A “smart” switch for clean water
Rui Guo. Photo by David Stobbe
By Kirk Sibbald
Deep in the recesses of the Thorvaldson Building, chemists are developing materials that could soon be used to improve water quality worldwide.
Alongside her supervisors, Lee Wilson (PhD’98) and Lalita Bharadwaj (BSc’89, MSc’93, PhD’97), PhD student Rui Guo (BSc’07) has developed biopolymer materials with enhanced adsorbent properties. Referred to in scientific circles as smart materials, Wilson said Guo’s synthetically-engineered biopolymers hold enormous potential in various applications, with water remediation being the most notable.
While contaminants such as oil are relatively easy to remove from water, soluble contaminants—such as dyes, nitrates and detergents—are considerably more challenging, said Wilson. The materials engineered by Guo, however, have exhibited remarkable uptake of soluble contaminants in recent experiments.
Guo moved to Saskatoon from China, finishing her undergraduate education at the U of S in 2007. She has been here ever since, and is now in the final stages of writing her thesis.
“Some of my dad’s friends graduated from the University of Saskatchewan, and they said it was a very good academic environment here,” said Guo, explaining her motivation for coming to Saskatoon.
“I’m not going to say it’s because of the nice weather,” she added with a laugh on a particularly frigid afternoon.
With Guo’s laboratory experiments showing considerable promise, large-scale applications are already in the works. Wilson and Guo will soon be working with a professor in Guyana on an international project looking to capture contaminants in surface water bodies.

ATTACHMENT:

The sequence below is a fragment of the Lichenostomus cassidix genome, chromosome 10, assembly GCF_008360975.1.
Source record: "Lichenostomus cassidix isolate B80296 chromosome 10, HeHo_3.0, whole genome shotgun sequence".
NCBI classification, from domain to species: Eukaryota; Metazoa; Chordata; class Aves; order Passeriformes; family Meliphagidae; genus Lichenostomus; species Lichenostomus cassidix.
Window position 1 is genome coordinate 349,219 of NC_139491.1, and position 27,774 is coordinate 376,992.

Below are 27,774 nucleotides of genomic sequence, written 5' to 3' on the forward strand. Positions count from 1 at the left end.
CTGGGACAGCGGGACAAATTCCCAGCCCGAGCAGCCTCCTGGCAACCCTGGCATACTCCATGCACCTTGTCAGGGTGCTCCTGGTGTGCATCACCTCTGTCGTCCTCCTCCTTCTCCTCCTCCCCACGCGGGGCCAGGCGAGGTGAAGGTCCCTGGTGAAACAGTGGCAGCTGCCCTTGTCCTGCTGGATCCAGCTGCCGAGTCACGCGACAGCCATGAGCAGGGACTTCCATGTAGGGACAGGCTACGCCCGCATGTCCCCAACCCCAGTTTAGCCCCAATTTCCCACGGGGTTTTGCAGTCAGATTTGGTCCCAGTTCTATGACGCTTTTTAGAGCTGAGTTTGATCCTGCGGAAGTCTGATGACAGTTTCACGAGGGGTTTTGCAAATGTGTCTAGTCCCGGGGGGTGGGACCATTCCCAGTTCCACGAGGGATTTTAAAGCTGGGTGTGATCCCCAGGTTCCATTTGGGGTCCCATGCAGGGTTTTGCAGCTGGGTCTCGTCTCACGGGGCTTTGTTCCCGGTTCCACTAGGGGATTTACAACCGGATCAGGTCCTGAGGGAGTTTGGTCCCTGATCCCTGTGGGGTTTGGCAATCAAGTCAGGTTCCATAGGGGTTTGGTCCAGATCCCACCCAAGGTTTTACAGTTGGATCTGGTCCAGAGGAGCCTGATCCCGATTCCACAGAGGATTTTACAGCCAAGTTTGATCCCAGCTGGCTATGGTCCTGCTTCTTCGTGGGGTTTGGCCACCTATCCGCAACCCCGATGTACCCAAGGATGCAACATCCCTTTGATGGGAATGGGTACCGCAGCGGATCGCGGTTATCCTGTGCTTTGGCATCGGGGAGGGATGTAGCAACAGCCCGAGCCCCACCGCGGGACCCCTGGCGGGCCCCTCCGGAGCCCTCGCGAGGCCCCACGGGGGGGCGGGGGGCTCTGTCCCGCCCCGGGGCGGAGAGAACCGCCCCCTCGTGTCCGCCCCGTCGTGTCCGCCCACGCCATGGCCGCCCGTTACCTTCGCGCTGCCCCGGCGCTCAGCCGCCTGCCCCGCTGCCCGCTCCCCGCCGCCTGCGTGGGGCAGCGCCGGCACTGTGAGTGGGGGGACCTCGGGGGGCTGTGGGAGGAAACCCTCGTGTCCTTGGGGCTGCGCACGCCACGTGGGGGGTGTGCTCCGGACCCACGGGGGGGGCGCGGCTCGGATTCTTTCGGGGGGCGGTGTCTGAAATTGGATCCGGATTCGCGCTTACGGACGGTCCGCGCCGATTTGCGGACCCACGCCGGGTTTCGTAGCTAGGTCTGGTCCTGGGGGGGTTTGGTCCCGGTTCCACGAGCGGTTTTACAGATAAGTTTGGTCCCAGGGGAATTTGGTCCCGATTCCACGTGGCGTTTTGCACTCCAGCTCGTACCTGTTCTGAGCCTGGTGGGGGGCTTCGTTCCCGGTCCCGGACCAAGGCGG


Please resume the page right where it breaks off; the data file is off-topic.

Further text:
Closer to home, Wilson said Guo’s smart materials could also be used to remove arsenic from both surface and ground water in Saskatchewan.
“Wherever you find gold or uranium you will also find arsenic. So Saskatchewan has an arsenic problem, and we can potentially use Rui’s materials to address this.”
Smart materials, like the ones developed by Guo, are novel in their ability to essentially turn on and off in response to external stimuli, such as changes in temperature or pH balance. While filtration methods like reverse osmosis require pressure to remove molecules or ions, minimal energy inputs are required for smart materials to function.
For example, Wilson said desalination of ocean water and producing certain biofuels is currently cost prohibitive and requires exorbitant energy inputs. Smart materials could soon streamline such processes, making them both economically and environmentally viable.
“We are running out of fresh water. It’s not a question of if, but when,” he said. “So the ability to, for example, desalinate water using little-to-no energy would be huge. This could address water quality issues around the world.”Back to Top